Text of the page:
Schellenberg, E.G. (2004). Music lessons enhance IQ. Psychological Science, 15, 511-514.


This study is the first to directly test the hypothesis that music training transfers to cognitive intelligence. The researcher used an experimental design with random assignment of a sample of six-year-old children to experimental and control groups. The children were assigned to one of four groups: two experimental groups received either keyboard or voice lessons and two control groups received either drama lessons or no lessons. The researcher measured students IQ at baseline prior to lessons and after lessons were completed. Results indicated that children in the music groups demonstrated greater increases in full-scale IQ compared to control groups. The researcher reports the effect was small; however, it generalized across IQ subtests, index scores, and a standardized academic achievement measure. In addition, the drama group exhibited extensive, unexpected improvements in adaptive social behavior that were not found in either music group.

Key Findings:

  • The researcher found that all four groups (keyboard, voice, drama, no lessons) had significant increases in IQ; however, the music groups had significantly larger increases in full-scale IQ compared to control groups.
  • The music groups also had similarly larger increases on four index scores of the IQ test (Verbal Comprehension, Perceptual Organization, Freedom from Distractibility, and Processing Speed) compared to the control groups. In fact, on all but two of the twelve subtests (Arithmetic and Information), the music groups had significantly larger increases than the control groups.
  • There were no significant differences between the music and control groups on the subtests assessing academic achievement; however, the researcher noted that a similar pattern of increased pre- to post-test scores favored the music groups.
  • Significant improvements in pre- to post-test adaptive social behavior were found for the drama group, but not for the two music groups or no lessons control group. No significant pre- to post-test differences or differences among groups were found in measures of maladaptive behavior.

Significance of the Findings:

The findings indicate that music lessons can lead to small increases in IQ, but comparable non-musical extracurricular activities such as drama do not have similar effects. The researcher demonstrated a relatively rare finding in the extant literature: experimental evidence that far transfer – music lessons to IQ – does occur for children. This study has implications for students, parents, and schools in that providing children with opportunities for consistent, weekly music instruction may result in general improvement in a wide range of cognitive abilities, not just those closely related to music.


Participants were recruited from the community via newspaper advertisements offering free weekly arts lessons for six-year-olds. The researcher selected six-year-olds because children this age are thought to be sufficiently mature for formal lessons and because plasticity declines in older children. Two groups received music lessons in either keyboard or voice instruction. Two control groups received either drama lessons or no lessons. Lessons (keyboard, voice, drama) were taught weekly for 36 weeks at the Royal Conservatory of Music in Toronto. Instructors were trained, female professionals who were associates of the conservatory, having completed the highest certification in music or drama.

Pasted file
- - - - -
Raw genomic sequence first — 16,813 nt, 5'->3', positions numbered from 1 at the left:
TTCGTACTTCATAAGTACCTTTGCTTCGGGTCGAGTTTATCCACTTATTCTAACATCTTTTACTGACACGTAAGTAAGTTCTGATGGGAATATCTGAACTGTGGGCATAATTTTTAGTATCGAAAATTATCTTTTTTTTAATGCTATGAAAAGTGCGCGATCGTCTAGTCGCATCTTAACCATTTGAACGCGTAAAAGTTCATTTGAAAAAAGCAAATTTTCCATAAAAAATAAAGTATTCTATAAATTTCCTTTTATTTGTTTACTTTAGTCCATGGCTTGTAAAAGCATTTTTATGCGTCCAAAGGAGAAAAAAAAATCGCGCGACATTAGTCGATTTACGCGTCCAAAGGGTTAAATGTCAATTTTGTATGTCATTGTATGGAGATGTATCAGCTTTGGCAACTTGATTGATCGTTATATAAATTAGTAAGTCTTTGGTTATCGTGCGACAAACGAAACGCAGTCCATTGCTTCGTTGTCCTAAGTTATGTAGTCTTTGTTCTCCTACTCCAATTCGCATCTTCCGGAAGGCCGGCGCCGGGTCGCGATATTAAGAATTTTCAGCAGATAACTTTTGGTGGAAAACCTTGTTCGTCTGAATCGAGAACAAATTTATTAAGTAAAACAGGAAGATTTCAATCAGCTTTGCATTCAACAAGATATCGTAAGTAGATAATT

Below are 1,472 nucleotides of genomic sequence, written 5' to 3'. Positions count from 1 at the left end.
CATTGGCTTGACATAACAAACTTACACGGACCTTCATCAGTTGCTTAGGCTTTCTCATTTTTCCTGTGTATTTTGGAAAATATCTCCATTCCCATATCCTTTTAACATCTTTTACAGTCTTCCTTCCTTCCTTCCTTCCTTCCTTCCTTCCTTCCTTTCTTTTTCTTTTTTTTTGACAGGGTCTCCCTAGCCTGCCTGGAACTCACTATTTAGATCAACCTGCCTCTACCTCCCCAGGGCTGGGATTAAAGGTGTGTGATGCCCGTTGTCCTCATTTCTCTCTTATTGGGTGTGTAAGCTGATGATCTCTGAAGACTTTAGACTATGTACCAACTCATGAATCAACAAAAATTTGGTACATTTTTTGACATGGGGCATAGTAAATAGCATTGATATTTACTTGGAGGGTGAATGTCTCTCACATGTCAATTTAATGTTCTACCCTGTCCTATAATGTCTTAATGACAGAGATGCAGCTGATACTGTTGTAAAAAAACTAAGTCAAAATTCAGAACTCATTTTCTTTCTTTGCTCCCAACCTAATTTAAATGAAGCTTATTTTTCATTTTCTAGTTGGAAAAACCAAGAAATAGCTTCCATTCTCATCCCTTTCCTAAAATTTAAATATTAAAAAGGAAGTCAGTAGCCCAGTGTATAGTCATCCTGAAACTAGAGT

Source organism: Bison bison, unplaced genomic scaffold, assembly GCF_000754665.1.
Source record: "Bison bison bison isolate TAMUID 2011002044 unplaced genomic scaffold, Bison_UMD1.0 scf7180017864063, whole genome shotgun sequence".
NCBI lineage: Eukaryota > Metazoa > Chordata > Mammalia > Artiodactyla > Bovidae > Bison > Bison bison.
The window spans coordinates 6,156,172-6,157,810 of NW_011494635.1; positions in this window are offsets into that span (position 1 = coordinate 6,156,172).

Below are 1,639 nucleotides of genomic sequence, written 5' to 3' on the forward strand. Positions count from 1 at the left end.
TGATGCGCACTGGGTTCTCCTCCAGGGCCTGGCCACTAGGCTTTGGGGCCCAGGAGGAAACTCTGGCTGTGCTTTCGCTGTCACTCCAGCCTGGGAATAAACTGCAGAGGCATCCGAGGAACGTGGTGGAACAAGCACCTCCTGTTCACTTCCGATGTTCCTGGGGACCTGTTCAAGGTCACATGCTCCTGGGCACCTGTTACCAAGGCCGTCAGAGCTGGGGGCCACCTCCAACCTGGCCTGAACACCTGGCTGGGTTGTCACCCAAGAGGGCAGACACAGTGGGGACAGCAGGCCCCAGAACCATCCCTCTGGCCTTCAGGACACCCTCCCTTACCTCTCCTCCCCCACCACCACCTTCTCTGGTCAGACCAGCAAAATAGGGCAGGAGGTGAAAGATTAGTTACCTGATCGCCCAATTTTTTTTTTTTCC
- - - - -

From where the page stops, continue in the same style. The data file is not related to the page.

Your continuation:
Trained research assistants, blind to the conditions the children were assigned, assessed participants using the WISC-III, the Kaufman Test of Educational Achievement (K-TEA), and the Behavioral Assessment System for Children (BASC) – Parent Rating Scale during the summer prior to the onset of lessons and before the children entered school. Exceptions were 23 students who turned age six in September or October – they were tested soon after their birthdays and distributed evenly throughout the four groups. Participants were reassessed the following summer.

Measures from the WISC-III used in the study included full-scale IQ, four index scores (Verbal Comprehension, Perceptual Organization, Freedom from Distractibility, and Processing Speed), and the twelve subtests (Picture Completion, Information, Coding, Similarities, Picture Arrangement, Arithmetic, Block Design, Vocabulary, Object Assembly, Comprehension, Symbol Search, and Digit Span). The K-TEA has five subtests that were examined separately: Mathematical Applications, Reading Decoding, Spelling, Reading Comprehension, and Mathematical Computation. The BASC provides separate composite measures of adaptive social functioning (Adaptibility, Social Skills, Leadership) and maladaptive social functioning (Hyperactivity, Aggression, Anxiety, Depression, Atypicality, and Attention Problems).

Limitations of the Research:

One limitation is the generalizabilitiy of results to children who do not have access to premier music instruction. The researcher notes that the music (and drama) instruction was provided by instructors at “the most prestigious music conservatory” in Canada. This may not accurately reflect the kinds of music instruction available in various communities; therefore cognitive effects may not be replicable for most children.

Questions to Guide New Research:

Would children receiving less-premier music instruction (i.e., typical music instruction by members of the community versus conservatory instructors) receive the same increased benefits to IQ? Also, how long would the cognitive benefits hold for the children in the music groups? Do these effects carry into later childhood, or into adolescence?